Stanford White was New York City’s most famous architect of the Gilded Age. Many edifices raised by his firm McKim, Mead & White were masterpieces of American architecture. His commissions included a Madison Avenue mansion for J. P. Morgan (now the Morgan Library) and the Vanderbilt Mansion in Hyde Park. Between 1879 and 1915, his firm built more than 900 clubs, hotels, museums, universities, libraries and theaters. He was also responsible for New York’s ornate Penn Station.
A tall and flamboyant character, Stanford was a collector of costly art and antiquities. He was also a sexual predator. For some considerable time he was able to conceal his obscene behaviour behind the veneer of being a married man with a luxurious self-designed family home and weekend retreat named Box Hill in Saint James, Long Island.
White also maintained a multi-story apartment with a rear entrance at 22 West 24th Street. One room, painted in green, was outfitted with a red velvet swing which he used as a means to groom under-age girls. His victims came from struggling families, youngsters who were unlikely to resists the lure of his wealth and “generosity.” One of these girls was Evelyn Nesbit, an aspiring model and actress. In 1901, with approval of her mother, White offered Evelyn his help in getting a foothold in professional circles.
Having moved mother and daughter from a boarding house into a hotel, he showered Evelyn with money and gifts. Early in their acquaintance, White invited the teenager to his apartment for dinner. He spiked her champagne with a drug and raped her after she passed out. She was sixteen years old.
Evelyn married Harry Thaw in 1905, a young man with a history of mental problems. He became obsessed with White’s rape of his wife and was consumed by hatred towards a man who appeared to be the toast of society. On the evening of June 26, 1906, Harry and Evelyn enjoyed a meal at Jean & Louis Martin’s fashionable restaurant, before attending the opening-night of the musical revue Mam’zelle Champagne at the rooftop theatre of Madison Square Garden (designed by Stanford White). Thaw noticed that White was amongst the diners who made their way to the theatre.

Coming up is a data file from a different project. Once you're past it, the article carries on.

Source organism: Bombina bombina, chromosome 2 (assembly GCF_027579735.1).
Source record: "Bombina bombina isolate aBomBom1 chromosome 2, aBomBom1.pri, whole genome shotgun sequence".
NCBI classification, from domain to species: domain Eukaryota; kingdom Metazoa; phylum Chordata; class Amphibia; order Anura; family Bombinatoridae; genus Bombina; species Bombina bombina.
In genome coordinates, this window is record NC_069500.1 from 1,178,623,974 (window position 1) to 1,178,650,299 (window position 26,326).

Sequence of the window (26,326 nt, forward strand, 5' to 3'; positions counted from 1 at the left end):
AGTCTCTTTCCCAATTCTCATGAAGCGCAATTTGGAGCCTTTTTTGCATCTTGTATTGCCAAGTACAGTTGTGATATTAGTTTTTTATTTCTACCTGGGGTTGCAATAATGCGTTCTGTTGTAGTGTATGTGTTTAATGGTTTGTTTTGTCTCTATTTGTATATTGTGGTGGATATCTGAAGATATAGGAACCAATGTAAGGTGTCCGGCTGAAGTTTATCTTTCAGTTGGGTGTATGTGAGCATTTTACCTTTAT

During the show’s final song “I Could Love a Million Girls,” Thaw got up and approached White with a pistol. He fired three shots at point-blank range, killing his fifty-two year old adversary on the spot. At the trial, Thaw was acquitted by reason of insanity and committed to a mental asylum until his release in 1915. Never before had Jefferson Market Courthouse seen a more sensational trial, but there was more drama to come.
Mae West on Welfare Island
Before becoming a film star and sex symbol in Los Angeles, Mary Jane “Mae” West had started her stage career in New York City. Born in Brooklyn, her father John Patrick West was a prize fighter; her Bavaria-born mother a corset and fashion model. By the age of fourteen Mae worked on the vaudeville circuit. She made her Broadway debut in September 1911 as a singer and dancer in the revue A La Broadway at the Folies-Bergere in West 46th Street.
Mae West’s major ambition was to challenge Victorian morality. Using the pen name Jane Mast, she set out to write and produce her own plays. Her first comedy-drama Sex premiered April 26, 1926, at Daly’s 63rd Street Theatre in which Mae herself starred in the role of the prostitute Margy LaMont.